For now, this exhibition brings together two complementary images of Pareja: his portrayal by Velázquez and his full-length self-portrait 11 years later in The call of Saint Matthew (1661), in a similar pose and outfit. At an impressive 11 feet wide, this ambitious multi-figure painting on loan from Madrid’s Museo Nacional del Prado is Pareja’s best-known work. Although it paints a familiar story, who commanded it and its beginnings are questions that await answers.

Juan de Pareja The Baptism of Christ (1667) © Photographic Archive Museo Nacional del Prado

After gaining complete freedom, Pareja created a style distinct from Velázquez

The scientific study of Pareja’s life is recent. Many myths circulated about him, one suggesting he married Velázquez’s daughter and another that he died in a duel defending Velázquez’s son-in-law. Stronger research suggests that Pareja’s mother was a slave of African descent. Pareja came into Velázquez’s legal possession through purchase, inheritance or donation, a practice familiar within the artist’s family.

Another myth the exhibition hopes to expose is the extent to which enslaved craftsmanship was prevalent in Spain from medieval times to the early modern period, covering painting, pottery, jewellery, printing, sculpture and other trades. “Spanish visual culture of the 16th and 17th centuries is inseparable from enslaved labor,” writes Luis Méndez Rodríguez, professor of art history at the University of Seville, in the monograph.

Before releasing Pareja, Velázquez entrusted him with work such as grinding pigments, stretching and priming canvases, preparing varnishes, and cleaning brushes. The emancipation document stipulated an additional four years of service in slavery, a common practice, and in those years Pareja probably became more of an apprentice.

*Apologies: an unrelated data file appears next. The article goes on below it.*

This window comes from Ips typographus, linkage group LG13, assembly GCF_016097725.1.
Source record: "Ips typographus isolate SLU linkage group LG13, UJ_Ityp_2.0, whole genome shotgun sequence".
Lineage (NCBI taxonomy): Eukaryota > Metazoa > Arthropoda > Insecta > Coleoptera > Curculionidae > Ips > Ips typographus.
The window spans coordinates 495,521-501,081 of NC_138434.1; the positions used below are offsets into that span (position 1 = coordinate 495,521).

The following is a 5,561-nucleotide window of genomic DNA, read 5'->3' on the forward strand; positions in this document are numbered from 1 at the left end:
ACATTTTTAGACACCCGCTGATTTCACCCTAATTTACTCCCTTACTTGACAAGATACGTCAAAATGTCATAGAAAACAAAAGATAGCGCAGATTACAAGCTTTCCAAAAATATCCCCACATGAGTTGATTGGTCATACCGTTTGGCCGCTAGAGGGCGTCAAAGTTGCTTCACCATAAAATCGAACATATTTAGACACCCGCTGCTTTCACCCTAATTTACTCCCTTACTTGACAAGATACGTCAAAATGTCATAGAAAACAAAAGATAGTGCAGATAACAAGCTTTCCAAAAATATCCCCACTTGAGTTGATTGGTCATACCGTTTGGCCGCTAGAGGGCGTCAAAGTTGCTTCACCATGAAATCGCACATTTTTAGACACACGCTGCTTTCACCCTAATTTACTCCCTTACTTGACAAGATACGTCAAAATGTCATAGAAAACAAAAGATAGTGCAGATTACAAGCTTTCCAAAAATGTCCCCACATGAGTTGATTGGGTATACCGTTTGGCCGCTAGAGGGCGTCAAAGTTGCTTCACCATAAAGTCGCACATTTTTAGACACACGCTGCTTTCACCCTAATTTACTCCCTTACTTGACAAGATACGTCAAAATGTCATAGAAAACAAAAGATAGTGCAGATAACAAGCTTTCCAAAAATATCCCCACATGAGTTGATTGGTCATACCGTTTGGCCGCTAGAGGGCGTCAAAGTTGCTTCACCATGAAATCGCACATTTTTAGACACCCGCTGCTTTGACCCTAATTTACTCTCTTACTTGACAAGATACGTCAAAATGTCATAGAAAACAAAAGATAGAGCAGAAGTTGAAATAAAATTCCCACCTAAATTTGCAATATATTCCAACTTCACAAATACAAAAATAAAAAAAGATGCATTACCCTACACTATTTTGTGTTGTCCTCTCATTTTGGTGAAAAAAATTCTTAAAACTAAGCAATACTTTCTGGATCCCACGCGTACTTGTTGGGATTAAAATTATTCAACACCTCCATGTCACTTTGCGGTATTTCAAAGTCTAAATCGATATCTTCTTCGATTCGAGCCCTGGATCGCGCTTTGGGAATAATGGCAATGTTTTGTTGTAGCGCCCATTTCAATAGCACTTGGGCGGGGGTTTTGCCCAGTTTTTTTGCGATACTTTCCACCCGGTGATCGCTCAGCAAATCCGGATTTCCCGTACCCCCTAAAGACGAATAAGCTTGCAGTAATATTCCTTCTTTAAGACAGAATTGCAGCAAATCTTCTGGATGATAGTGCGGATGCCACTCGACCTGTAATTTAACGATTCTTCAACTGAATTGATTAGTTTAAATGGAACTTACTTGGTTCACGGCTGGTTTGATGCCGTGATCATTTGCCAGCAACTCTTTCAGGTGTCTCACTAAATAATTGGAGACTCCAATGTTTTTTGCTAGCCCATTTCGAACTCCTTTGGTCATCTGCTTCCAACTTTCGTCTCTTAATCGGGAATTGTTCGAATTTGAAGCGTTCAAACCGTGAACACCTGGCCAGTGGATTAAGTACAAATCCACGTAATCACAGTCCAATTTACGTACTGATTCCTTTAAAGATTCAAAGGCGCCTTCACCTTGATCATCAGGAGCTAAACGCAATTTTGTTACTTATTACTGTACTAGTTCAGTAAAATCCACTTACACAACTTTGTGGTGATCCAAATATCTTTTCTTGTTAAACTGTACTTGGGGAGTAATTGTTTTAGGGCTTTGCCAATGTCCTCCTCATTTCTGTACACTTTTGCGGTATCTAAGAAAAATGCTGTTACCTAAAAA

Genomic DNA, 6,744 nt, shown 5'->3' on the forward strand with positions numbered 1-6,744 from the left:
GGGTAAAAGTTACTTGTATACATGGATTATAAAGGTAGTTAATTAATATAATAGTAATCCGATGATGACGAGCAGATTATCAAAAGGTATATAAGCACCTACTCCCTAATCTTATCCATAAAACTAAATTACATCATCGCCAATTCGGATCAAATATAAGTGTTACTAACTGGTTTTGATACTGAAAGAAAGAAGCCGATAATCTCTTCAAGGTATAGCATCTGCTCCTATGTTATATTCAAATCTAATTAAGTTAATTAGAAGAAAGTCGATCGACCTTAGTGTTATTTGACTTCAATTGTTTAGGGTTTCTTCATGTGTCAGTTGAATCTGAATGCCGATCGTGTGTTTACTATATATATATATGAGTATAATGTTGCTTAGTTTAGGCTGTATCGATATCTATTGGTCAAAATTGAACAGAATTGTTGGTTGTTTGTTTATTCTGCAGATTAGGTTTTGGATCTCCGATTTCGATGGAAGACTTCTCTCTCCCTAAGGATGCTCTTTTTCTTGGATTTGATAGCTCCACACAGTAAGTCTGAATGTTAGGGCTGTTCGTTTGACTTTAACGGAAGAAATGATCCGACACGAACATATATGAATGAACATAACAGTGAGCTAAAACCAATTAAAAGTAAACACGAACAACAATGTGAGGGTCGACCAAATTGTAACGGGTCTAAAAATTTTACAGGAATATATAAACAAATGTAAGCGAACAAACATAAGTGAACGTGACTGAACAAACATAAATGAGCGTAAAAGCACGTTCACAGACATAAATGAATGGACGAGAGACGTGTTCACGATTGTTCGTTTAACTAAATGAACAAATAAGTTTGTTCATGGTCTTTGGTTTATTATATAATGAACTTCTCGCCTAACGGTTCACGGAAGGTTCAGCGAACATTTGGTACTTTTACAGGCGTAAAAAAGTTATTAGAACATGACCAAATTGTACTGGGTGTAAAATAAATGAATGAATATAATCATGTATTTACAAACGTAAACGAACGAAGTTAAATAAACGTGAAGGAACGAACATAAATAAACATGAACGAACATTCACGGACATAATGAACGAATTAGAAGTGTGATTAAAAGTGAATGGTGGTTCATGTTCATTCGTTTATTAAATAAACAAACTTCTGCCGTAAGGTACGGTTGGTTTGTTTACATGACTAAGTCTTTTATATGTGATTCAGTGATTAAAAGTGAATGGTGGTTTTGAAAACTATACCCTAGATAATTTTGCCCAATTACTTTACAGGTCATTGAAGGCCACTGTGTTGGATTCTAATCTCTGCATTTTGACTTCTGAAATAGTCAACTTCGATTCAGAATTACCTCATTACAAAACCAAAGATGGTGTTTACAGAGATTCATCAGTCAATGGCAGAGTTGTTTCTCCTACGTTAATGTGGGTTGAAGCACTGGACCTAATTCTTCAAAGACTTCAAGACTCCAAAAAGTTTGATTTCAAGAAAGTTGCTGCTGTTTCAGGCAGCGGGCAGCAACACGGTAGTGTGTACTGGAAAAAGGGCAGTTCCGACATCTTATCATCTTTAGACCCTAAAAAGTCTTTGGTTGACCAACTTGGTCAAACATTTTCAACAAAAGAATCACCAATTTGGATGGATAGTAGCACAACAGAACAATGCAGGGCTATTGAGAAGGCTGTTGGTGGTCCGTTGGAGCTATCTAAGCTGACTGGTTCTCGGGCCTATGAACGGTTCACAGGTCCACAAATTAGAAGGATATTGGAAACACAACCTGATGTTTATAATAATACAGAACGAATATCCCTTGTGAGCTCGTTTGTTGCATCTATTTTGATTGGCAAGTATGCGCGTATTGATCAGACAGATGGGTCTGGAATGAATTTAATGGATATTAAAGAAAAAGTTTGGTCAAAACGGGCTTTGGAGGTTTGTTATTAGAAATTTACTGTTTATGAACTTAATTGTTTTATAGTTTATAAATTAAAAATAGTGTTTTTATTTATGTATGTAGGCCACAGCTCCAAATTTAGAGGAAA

Pareja’s Portrait of the architect José Ratés Dalmau (1660s) Courtesy of Museo de Bellas Artes de València, photo: Paco Alcántara Benavent

After gaining complete freedom in 1654, Pareja created a style distinct from Velázquez and closer to the painters of the Madrid School, who used dense compositions and Venetian-inspired color palettes. He then worked as a painter until his death in Madrid in 1670.

Although Pareja’s story has not entirely disappeared from art history, it was brought to greater attention by collector and Harlem Renaissance scholar Arturo Schomburg in the early 20th century. As part of his mission to recover the history of people of African descent in early modern Europe, Schomburg became fascinated with Pareja and traveled to Spain to see his work. “I had traveled thousands of miles to admire the work of this colored slave who had succeeded through courageous perseverance in the face of every discouragement,” Schomburg wrote in an article published by the National Association for the Advancement of the People of color in 1927.

“It was a necessary act of recovery,” says Vanessa K. Valdés, guest curator and professor of Spanish and Portuguese at City College of New York. “Schomburg was writing only decades after slavery was abolished here in the United States, in a country bent on denying black history. For Schomburg, Pareja’s significance was not just that he existed, and as an accomplished artist in his own right, but also that he was part of a larger narrative centered on black achievement.

Juan de Pareja: Afro-Hispanic PainterMetropolitan Museum of Art, New York, April 3-July 16